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UTHSC researcher helps develop mouse model for tooth disorder

San Antonio (July 15, 2003) — Mary J. MacDougall, Ph.D., of The University of Texas Health Science Center at San Antonio (UTHSC), is among a national group of scientists who have worked out a new mouse model for dentinogenesis imperfecta III, a hereditary disorder in which the dentin, the primary mass of a tooth, is malformed. Understanding the disorder should lead to new understandings of how teeth form and development of treatments for the disorder.

The team, sponsored by the National Institute of Dental and Craniofacial Research (NIDCR), reported findings in the July 4 issue of the Journal of Biological Chemistry. Dr. MacDougall is professor of pediatric dentistry and associate dean for research in the UTHSC Dental School. The NIDCR's Dr. Ashok Kulkarni was lead investigator.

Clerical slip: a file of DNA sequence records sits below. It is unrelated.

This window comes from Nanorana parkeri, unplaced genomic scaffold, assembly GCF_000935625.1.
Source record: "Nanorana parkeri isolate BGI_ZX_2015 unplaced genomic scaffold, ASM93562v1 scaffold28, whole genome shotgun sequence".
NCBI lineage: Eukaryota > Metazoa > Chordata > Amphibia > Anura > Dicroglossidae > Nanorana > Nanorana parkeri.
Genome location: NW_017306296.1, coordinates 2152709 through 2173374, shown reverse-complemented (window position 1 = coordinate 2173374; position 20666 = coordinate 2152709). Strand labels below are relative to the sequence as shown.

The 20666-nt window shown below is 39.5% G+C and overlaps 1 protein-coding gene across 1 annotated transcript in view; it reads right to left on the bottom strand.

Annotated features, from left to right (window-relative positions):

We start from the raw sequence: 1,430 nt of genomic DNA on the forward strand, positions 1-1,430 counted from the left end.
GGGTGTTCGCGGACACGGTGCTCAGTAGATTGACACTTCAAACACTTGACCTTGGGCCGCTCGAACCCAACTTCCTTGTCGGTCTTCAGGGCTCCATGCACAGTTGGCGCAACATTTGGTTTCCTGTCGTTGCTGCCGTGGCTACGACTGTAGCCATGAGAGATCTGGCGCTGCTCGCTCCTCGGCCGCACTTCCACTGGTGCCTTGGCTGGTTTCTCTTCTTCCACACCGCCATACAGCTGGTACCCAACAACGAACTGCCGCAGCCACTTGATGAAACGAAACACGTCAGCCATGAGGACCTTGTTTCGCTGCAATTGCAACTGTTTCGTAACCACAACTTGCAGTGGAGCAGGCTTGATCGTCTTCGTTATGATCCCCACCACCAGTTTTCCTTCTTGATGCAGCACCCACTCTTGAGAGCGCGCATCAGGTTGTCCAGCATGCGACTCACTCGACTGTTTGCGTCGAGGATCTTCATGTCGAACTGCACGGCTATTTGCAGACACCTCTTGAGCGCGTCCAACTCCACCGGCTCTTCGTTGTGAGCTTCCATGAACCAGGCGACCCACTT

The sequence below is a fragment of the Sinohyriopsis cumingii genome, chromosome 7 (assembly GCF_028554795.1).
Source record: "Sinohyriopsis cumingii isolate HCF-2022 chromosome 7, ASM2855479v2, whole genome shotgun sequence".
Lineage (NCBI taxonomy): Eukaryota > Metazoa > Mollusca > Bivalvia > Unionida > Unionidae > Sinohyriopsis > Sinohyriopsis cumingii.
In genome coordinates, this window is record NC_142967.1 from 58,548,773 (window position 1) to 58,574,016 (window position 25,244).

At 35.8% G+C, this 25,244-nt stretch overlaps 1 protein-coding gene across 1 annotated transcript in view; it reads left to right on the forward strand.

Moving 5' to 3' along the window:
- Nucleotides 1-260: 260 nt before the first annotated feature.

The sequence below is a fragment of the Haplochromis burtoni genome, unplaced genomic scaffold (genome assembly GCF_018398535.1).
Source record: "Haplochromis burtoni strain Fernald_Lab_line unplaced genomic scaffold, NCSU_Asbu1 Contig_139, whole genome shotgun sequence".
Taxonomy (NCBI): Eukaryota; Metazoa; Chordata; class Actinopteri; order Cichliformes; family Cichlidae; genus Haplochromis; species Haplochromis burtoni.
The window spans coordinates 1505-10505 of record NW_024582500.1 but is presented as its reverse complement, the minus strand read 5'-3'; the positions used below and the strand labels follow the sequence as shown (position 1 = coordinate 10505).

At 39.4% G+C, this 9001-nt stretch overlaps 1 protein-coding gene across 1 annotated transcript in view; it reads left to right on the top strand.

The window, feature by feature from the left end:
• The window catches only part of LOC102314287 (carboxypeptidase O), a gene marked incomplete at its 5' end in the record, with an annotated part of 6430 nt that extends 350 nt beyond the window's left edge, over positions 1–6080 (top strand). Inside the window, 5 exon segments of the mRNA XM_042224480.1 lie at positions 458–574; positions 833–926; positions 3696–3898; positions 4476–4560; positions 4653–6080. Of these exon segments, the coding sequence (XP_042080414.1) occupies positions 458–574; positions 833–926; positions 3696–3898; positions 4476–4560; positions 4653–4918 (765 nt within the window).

By inactivating or deleting a gene called dentin sialophosphoprotein (DSPP), the scientists were able to establish tooth discoloration, large pulp cavities and pulp exposure in the mice. Dentin, a hard material similar to bone, proved to be abnormal. Dentin is the layer between the hard outer enamel of the tooth and the softer pulp core.

Dental researchers have identified three subtypes of dentinogenesis imperfecta, which affects an estimated 1 in 8,000 newborns in this country. The abnormal dentin causes the teeth to be very brittle, putting sufferers at high risk for early tooth loss requiring dentures or implants.

"We have been limited due to the lack of an animal model for this disease," Dr. MacDougall said. "Production of this mouse model provides exciting new possibilities."

Contact: Will Sansom or Lucie Portela